Jones, Charles, and Kevin Sweet. "Over Constrained." In CAAD | CITIES | SUSTAINABILITY: 5th International Conference Proceedings of the Arab Society for Computer Aided Architectural Design, 179-188. ASCAAD. Fez, Morocco: The Arab Society for Computer Aided Architectural Design, 2010. Parametric software has fundamentally changed the way in which architecture is conceptualized, developed and even constructed. The ability to assign parameters or numeric variables to specific portions of a project has allowed designers the potential to test variations of their design. Small changes to a single parameter can have an exponential effect on the designed object and alter its appearance beyond original preconceptions in both positive and negative ways. Parametric software also has the ability to constrain or restrict geometry to set values, parameters or conditions. This has the benefit of allowing portions of a form to remain constant or unchanged while simultaneously allowing for a great degree of flexibility in response to a design intent. Constraining portions of a design allows architects to respond to existing or unalterable conditions by ““locking downii information within a project and then explore those portions that can change more freely. This programmed relationship between the parameter and the form, once established, can give the illusion of minimal effort for maximum output. The ease in which geometrical form can be altered and shaped by a single variable can mislead beginning designers into thinking that the software makes these relationships for them. What is hidden, is the programming or connections needed between the parameters and the geometry in order to produce such dramatic change. Finally, thinking parametrically about design reintroduces the concept of a rigorous, intent driven, fabrication oriented practice, a practice lost in a digital era where the novelty of new tools was sufficient to produce new form. Because parametric models must have established relationships to all parts of the design, each component must have a purpose, be well thought out, and have a direct relationship to a real world object. The introduction of parametric design methodologies into an architectural pedagogy reestablishes architectural praxis in an academic setting. Students are taught to design based on creating relationships to connected components, just as they would do in a professional architectural practice. This paper outlines how Digital Project - a parametric based software - was introduced into an academic setting in an attempt reconnect the ideologies of academia with the practicalities of professional practice. In order to take full advantage of Digital Project as a parameter based software, a project that creates modular, flexible geometries was devised. Produced over one semester, the project set out to find ways of controlling designed geometry through variable parameters that allowed the initial module to be instantiated or replicated into a wall condition: maintaining a unified whole of discrete components. This paper outlines this process, the results and how the outcomes demonstrates the parametric ideologies described above.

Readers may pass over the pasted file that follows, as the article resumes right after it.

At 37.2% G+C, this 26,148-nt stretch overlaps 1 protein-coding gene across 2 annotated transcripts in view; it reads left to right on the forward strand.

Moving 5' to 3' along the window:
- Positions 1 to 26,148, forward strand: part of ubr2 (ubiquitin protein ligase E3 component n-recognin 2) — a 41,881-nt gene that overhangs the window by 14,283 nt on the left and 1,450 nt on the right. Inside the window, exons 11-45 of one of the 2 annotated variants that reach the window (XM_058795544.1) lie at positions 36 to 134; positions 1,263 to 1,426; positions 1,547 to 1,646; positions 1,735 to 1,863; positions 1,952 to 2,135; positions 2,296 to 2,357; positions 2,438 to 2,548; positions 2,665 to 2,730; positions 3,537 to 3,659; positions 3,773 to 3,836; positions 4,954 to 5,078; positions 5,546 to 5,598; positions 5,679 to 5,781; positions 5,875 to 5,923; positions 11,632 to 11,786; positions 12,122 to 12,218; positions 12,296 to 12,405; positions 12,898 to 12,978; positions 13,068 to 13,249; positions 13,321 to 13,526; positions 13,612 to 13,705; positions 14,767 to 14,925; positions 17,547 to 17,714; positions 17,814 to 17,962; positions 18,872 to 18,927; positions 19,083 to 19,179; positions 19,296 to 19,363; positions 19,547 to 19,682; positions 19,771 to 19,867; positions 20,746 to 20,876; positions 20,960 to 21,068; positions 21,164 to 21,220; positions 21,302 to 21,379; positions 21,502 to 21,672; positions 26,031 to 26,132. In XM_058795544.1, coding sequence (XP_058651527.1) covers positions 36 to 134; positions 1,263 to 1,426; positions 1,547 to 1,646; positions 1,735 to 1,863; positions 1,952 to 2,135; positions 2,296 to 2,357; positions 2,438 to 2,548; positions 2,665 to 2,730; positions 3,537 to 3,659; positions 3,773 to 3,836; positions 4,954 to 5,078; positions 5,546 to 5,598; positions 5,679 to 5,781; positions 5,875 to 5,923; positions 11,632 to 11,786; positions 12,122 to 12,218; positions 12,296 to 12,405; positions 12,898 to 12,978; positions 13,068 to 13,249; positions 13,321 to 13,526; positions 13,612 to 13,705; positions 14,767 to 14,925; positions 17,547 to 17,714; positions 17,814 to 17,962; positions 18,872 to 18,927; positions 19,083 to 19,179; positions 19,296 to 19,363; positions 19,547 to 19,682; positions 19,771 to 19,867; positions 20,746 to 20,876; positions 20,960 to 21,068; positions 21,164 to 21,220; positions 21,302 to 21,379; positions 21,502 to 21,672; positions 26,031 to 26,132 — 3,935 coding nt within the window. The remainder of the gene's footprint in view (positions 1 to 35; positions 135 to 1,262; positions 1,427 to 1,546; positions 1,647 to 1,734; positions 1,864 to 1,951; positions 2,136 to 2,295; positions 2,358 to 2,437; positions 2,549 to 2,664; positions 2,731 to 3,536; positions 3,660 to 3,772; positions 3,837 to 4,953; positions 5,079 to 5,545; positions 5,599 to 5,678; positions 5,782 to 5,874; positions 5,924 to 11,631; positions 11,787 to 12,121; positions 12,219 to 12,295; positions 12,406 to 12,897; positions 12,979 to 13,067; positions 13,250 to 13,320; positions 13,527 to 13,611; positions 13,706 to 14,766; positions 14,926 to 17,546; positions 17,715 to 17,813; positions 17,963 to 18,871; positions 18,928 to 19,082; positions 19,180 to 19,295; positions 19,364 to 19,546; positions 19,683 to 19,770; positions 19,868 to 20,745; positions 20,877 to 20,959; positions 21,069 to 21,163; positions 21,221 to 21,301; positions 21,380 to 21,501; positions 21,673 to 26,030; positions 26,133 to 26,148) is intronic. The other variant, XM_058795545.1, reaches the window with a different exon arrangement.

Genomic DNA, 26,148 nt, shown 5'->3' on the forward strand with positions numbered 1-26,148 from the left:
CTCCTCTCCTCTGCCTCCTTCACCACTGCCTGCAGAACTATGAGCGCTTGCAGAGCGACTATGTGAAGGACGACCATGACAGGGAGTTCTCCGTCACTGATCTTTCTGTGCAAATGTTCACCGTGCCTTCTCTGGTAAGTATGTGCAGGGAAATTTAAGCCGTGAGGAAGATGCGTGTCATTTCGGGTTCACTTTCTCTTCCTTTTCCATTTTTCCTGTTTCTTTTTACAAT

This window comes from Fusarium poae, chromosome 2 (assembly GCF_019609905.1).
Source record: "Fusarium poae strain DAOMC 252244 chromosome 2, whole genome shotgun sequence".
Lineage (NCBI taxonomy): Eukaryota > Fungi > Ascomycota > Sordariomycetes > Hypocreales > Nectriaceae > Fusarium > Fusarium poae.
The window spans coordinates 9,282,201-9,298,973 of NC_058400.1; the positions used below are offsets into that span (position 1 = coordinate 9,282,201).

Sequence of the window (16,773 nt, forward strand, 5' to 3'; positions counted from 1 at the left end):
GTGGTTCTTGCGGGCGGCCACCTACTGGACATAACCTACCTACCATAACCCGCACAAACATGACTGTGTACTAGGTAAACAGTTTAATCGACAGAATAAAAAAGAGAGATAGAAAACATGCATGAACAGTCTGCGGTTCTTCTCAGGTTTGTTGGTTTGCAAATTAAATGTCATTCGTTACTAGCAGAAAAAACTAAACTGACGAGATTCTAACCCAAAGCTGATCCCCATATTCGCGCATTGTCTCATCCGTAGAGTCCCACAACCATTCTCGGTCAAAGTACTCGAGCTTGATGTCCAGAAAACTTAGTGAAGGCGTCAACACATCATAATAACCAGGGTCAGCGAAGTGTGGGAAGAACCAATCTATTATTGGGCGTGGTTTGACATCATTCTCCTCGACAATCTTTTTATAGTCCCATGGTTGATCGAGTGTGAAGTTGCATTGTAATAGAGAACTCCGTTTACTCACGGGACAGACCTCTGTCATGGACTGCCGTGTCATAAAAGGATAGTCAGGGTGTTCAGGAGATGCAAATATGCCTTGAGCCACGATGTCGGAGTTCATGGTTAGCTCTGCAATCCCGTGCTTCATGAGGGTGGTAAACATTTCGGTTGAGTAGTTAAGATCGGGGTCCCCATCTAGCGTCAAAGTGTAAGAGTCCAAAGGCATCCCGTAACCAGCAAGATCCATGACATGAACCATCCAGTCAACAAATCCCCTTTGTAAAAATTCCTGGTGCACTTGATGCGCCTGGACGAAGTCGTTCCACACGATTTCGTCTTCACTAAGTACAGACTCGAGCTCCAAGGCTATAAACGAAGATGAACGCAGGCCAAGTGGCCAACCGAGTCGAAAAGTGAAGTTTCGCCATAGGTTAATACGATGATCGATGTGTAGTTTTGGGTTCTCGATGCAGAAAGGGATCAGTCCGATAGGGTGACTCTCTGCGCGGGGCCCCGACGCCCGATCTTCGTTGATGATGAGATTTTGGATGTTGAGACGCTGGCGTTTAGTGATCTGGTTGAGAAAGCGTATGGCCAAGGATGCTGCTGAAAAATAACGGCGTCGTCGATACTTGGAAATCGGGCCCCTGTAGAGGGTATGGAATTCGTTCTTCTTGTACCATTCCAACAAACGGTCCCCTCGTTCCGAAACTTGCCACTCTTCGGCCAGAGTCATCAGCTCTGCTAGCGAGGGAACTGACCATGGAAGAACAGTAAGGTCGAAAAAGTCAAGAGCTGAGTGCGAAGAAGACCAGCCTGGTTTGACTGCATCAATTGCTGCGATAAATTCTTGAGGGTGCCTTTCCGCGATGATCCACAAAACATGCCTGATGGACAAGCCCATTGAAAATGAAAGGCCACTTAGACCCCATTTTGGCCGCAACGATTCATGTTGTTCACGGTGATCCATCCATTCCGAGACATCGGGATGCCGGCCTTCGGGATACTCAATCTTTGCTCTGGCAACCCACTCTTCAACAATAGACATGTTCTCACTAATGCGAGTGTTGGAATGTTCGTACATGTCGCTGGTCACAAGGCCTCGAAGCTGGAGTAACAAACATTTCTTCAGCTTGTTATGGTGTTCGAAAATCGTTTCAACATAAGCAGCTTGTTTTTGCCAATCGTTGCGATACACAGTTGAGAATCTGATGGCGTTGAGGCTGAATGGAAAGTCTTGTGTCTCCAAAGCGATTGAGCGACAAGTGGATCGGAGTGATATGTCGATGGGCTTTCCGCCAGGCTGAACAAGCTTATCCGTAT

Turrin, M., Rudi Stouffs, and Sevil Sariyildiz. "Parametric Design of the Vela Roof." In CAAD | CITIES | SUSTAINABILITY: 5th International Conference Proceedings of the Arab Society for Computer Aided Architectural Design, 231-240. ASCAAD. Fez, Morocco: The Arab Society for Computer Aided Architectural Design, 2010. Due to the increased request for representative structures and for spaces to be used independent of the weather conditions, contemporary cities increasingly integrate public covered spaces (shadowed squares and streets, courtyards, historic commercial galleries, etc.) in the urban fibre. Facing the design of large roof structures for semi outdoor spaces is increasingly common for architects and engineers. When focusing on large roofs, aesthetics, structural performance and economics often dominate the design process. However, the current increased emphasis on energy-related aspects generates new challenges. Particularly, the use of renewable energy resources needs to be confronted. In this paper we will address the subject through a case study whose design aimed at integrating performance evaluations in the very early stages of the process. The case study focuses on the so-called “Vela roof”. This roof is part of a larger project currently under construction in Bologna (Italy). The focus of the study concerns the use of on-site renewable climate (energy) resources with special attention given passive reduction of summer overheating and daylight. For these tasks a parametric model was developed to support the decision making process and the paper will present its potential with respect to performance-oriented design during the conceptual design phase of roof structure. The very first conceptual design developed by the architectural office was assumed as a starting point for the inclusion of performance criteria. In the preliminary design of the roof uncomfortable conditions were expected under the whole roof in the summer. Various strategies for improving the thermal comfort were investigated, involving a large set of combined systems. Not all of these will be detailed in this paper. Instead we will focus on the ones directly affected by the geometry of the roof. Those are mainly air flow for cooling and the reduction of solar gain, in combination with their effects on daylight. Their investigation was based on a chain of dependencies to be integrated in the design process. With respect to that, parametric modelling was used. Parametric modelling allows both geometrical entities and their relationships to be represented. These relationships are structured in a hierarchical chain of dependencies, established during the preliminary parameterization process. The independent properties of the model are usually expressed through independent parameters, and their variations generate different configurations of the model. By making use of this potential, three project scales were parametrically explored. At the large scale, parametric variations of the overall shape of the roof were investigated in relation to cooling through ventilation and here the parametric model allowed for the generation of both different configurations of the roof, including its structural morphology and variations of its structural tessellation. At the medium scale, the integration of openable modules was investigated in relation to air extraction for cooling, with respect to this, the parametric model allows exploring openings based on variations of size and distribution. At the small scale, various options were explored for the cladding system, in order to reduce the direct solar gain while still allowing the income of indirect natural light. The parametric model was used to investigate the configuration of self-shading modules and their integration in the structure. Specific emphasis will be given to the small scale. The advantages in design process and the current limits of the parametric modelling approach used here will be discussed in the paper.